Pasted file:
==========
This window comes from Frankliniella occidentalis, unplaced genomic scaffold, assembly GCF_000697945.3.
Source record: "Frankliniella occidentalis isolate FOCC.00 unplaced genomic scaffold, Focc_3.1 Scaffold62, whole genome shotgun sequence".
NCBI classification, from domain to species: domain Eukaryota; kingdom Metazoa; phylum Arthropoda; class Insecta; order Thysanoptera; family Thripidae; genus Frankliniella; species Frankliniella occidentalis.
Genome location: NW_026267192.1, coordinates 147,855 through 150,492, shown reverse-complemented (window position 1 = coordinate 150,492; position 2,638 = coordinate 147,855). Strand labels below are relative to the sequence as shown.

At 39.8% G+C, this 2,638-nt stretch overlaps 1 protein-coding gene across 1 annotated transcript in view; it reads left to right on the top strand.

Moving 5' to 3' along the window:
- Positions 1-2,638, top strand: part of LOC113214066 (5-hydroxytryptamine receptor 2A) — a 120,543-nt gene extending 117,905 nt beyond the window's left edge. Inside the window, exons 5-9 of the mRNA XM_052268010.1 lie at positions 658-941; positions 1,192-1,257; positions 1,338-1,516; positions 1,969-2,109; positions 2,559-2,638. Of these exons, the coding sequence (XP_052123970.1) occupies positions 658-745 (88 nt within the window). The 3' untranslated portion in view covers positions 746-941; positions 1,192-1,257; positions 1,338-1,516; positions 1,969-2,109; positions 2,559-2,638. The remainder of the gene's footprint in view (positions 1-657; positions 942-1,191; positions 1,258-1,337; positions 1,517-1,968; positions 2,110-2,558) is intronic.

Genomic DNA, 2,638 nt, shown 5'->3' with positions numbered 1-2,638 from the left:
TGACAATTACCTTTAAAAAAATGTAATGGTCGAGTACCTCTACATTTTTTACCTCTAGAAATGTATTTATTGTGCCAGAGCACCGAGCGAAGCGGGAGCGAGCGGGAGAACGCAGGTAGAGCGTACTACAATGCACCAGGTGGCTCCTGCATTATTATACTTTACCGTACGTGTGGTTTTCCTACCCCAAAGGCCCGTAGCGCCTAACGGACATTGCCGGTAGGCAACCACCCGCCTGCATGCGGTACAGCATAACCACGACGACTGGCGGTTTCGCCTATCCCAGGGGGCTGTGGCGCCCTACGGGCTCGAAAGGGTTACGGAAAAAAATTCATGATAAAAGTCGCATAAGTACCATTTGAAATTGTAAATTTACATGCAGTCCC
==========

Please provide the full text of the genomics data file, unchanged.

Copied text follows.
This window comes from Frankliniella occidentalis, unplaced genomic scaffold, assembly GCF_000697945.3.
Source record: "Frankliniella occidentalis isolate FOCC.00 unplaced genomic scaffold, Focc_3.1 Scaffold62, whole genome shotgun sequence".
NCBI classification, from domain to species: domain Eukaryota; kingdom Metazoa; phylum Arthropoda; class Insecta; order Thysanoptera; family Thripidae; genus Frankliniella; species Frankliniella occidentalis.
Genome location: NW_026267192.1, coordinates 147,855 through 150,492, shown reverse-complemented (window position 1 = coordinate 150,492; position 2,638 = coordinate 147,855). Strand labels below are relative to the sequence as shown.

At 39.8% G+C, this 2,638-nt stretch overlaps 1 protein-coding gene across 1 annotated transcript in view; it reads left to right on the top strand.

Moving 5' to 3' along the window:
- Positions 1-2,638, top strand: part of LOC113214066 (5-hydroxytryptamine receptor 2A) — a 120,543-nt gene extending 117,905 nt beyond the window's left edge. Inside the window, exons 5-9 of the mRNA XM_052268010.1 lie at positions 658-941; positions 1,192-1,257; positions 1,338-1,516; positions 1,969-2,109; positions 2,559-2,638. Of these exons, the coding sequence (XP_052123970.1) occupies positions 658-745 (88 nt within the window). The 3' untranslated portion in view covers positions 746-941; positions 1,192-1,257; positions 1,338-1,516; positions 1,969-2,109; positions 2,559-2,638. The remainder of the gene's footprint in view (positions 1-657; positions 942-1,191; positions 1,258-1,337; positions 1,517-1,968; positions 2,110-2,558) is intronic.

Genomic DNA, 2,638 nt, shown 5'->3' with positions numbered 1-2,638 from the left:
TGACAATTACCTTTAAAAAAATGTAATGGTCGAGTACCTCTACATTTTTTACCTCTAGAAATGTATTTATTGTGCCAGAGCACCGAGCGAAGCGGGAGCGAGCGGGAGAACGCAGGTAGAGCGTACTACAATGCACCAGGTGGCTCCTGCATTATTATACTTTACCGTACGTGTGGTTTTCCTACCCCAAAGGCCCGTAGCGCCTAACGGACATTGCCGGTAGGCAACCACCCGCCTGCATGCGGTACAGCATAACCACGACGACTGGCGGTTTCGCCTATCCCAGGGGGCTGTGGCGCCCTACGGGCTCGAAAGGGTTACGGAAAAAAATTCATGATAAAAGTCGCATAAGTACCATTTGAAATTGTAAATTTACATGCAGTCCC